MICHEL MARTIN, HOST: It’s a cliche – but no less true because it’s a cliche – that the U.S. is politically divided, you know? Red states and blue states, Republican and Democrat. But artist Ann Morton is trying to counter that division with something she calls “The Violet Protest.” Reporter Anthony Wallace of member station
MICHEL MARTIN, HOST:
It’s a cliche – but no less true because it’s a cliche – that the U.S. is politically divided, you know? Red states and blue states, Republican and Democrat. But artist Ann Morton is trying to counter that division with something she calls “The Violet Protest.” Reporter Anthony Wallace of member station KJZZ in Phoenix visited the installation and sent us this report.
ANTHONY WALLACE, BYLINE: In 2020, Ann Morton put out a call on social media, asking people to create 8-inch-by-8-inch textile squares that use equal parts red and blue.
ANN MORTON: That combination of red and blue on the color wheel is violet. What I like about that word is it’s one letter away from violent.
WALLACE: More than 2,000 people from all over the country responded. They sent nearly 10,000 squares that are on exhibition at the Phoenix Art Museum.
MORTON: As you can see, there’s just a multitude of creativity here. But within that framework, it all fits into the larger picture. That’s how democracy works.
WALLACE: Morton is still receiving textile squares, some knitted, woven or sewn. And all of those submitted by the end of July will be divided and sent to every member of Congress. She says the exhibitions already had an impact on some local politicians who’ve seen it, including Phoenix’s mayor.
MORTON: I hope that we can move some people to maybe reconsider or consider more carefully how they’re approaching their decision-making.
WALLACE: “The Violet Protest” is being exhibited in a room in the back of the Phoenix Art Museum down in a basement area, a refuge from the stress and conflict of the real world, almost a sanctuary. Museum patrons are greeted by a stack of thousands of submitted textile squares as tall as a child. They’re arranged in the shape of the letters U-S, for us and the United States. Two walls are covered floor to ceiling with squares, displaying images like state birds or civic buildings and messages like compromise or vote. Thirty-five-year-old Savannah Gordon from Oregon contributed more than 20 squares.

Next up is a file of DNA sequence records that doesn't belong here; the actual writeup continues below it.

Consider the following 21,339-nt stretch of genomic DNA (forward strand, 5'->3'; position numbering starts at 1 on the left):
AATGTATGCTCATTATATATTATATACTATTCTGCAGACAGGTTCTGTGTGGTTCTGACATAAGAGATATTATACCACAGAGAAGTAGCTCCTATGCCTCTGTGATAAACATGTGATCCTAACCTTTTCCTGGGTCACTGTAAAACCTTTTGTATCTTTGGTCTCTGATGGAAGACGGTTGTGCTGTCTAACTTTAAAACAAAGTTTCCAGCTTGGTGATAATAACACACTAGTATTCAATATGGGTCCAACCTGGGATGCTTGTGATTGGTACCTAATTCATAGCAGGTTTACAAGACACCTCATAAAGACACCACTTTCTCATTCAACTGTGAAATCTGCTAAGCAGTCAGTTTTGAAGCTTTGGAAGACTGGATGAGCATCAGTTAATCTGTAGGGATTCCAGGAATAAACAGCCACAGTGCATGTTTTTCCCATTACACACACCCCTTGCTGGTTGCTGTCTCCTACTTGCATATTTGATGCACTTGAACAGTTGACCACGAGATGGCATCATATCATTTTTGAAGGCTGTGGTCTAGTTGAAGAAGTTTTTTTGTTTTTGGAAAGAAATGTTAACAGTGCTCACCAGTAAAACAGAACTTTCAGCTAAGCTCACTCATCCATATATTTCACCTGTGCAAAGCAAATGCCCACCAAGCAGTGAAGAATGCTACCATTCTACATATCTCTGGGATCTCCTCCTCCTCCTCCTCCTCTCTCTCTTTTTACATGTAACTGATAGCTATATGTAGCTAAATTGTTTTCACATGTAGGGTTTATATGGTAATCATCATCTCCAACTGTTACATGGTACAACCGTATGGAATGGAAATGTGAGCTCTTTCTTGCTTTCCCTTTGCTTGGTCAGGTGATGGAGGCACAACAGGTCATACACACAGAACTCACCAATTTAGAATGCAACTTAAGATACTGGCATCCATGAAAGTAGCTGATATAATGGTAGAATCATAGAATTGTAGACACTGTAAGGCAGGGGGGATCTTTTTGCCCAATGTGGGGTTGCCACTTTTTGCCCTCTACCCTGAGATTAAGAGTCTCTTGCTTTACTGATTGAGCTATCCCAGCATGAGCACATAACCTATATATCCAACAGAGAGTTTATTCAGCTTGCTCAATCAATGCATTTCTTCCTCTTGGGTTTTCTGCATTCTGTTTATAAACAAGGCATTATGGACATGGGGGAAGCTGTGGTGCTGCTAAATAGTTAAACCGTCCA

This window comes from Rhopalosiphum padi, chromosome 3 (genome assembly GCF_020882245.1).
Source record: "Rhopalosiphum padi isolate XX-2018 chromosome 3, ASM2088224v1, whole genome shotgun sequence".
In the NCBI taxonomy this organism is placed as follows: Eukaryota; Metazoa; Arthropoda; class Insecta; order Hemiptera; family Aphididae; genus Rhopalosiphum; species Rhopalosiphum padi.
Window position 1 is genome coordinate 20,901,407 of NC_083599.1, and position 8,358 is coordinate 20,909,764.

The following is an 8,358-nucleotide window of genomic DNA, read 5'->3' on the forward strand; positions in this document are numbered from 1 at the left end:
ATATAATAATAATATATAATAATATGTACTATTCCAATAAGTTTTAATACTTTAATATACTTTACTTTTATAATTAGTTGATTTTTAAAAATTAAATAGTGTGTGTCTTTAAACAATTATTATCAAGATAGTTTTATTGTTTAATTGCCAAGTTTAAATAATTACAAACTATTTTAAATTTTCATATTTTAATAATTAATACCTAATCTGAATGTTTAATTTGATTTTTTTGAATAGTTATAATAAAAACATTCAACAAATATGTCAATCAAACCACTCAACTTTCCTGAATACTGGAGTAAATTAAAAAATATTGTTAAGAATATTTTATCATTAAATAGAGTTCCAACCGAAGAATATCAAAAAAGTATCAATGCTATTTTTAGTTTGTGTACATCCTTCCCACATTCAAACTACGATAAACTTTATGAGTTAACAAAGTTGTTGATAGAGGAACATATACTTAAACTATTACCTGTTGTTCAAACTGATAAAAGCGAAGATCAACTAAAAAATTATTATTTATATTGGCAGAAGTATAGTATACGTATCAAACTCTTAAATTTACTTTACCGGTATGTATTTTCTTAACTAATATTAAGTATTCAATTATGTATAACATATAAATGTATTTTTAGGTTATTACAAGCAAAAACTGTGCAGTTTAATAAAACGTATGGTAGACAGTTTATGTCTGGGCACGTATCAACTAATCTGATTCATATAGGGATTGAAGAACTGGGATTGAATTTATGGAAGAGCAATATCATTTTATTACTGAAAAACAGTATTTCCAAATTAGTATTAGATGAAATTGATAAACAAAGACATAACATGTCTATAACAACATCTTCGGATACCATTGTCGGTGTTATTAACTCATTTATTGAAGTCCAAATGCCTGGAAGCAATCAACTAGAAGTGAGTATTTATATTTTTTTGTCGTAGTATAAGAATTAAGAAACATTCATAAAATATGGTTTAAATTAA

SAVANNAH GORDON: I kind of focused more on the Earth and nature, a little bit of history. I did a square that had a Native American on there and a ship. And I love people, and I love our planet. I don’t want to be divided. It’s terrible. It affects all of us.
WALLACE: Kitty Spangler, from Pittsburgh, has made 90 squares and counting.
KITTY SPANGLER: This one says the word unity. And this woven ribbon across the bottom I think of as people being mixed together and intertwined.
WALLACE: Many museum visitors find the installation powerful, like 20-year-old Shanna Bragg.
SPANGLER: I just kind of think it’s amazing that so many people have a different idea of what unity is, but, like, as you can see, they’re still together.
WALLACE: And New Phoenix resident Nivea Green.
NIVEA GREEN: I’m from Mississippi. So the quilt’s just like a really big part of our history that dates back to slavery. So it definitely kind of reminds me of, like, telling a story.
WALLACE: Christopher Federico, professor of political science and psychology at the University of Minnesota, says political polarization means people’s positions on logically unrelated things, like COVID-19 restrictions and voter ID rules are often aligned. So there’s friction and widespread disagreement.
CHRISTOPHER FEDERICO: So it’s not so much that people are more extremely liberal and conservative than they used to be; it’s really that partisan identification. Whether you identify as a Democrat or a Republican, that’s aligned with a lot more things to a much greater extent than it used to be.
WALLACE: Each “Violet Protest” square is its own individual expression. The thousands of ideas on the wall represent many unique interpretations of common problems, not just two. And they come together to form a powerful, singular statement – unity.
For NPR News, I’m Anthony Wallace in Phoenix.
(SOUNDBITE OF LYLE’S “PINKTREE”) Transcript provided by NPR, Copyright NPR.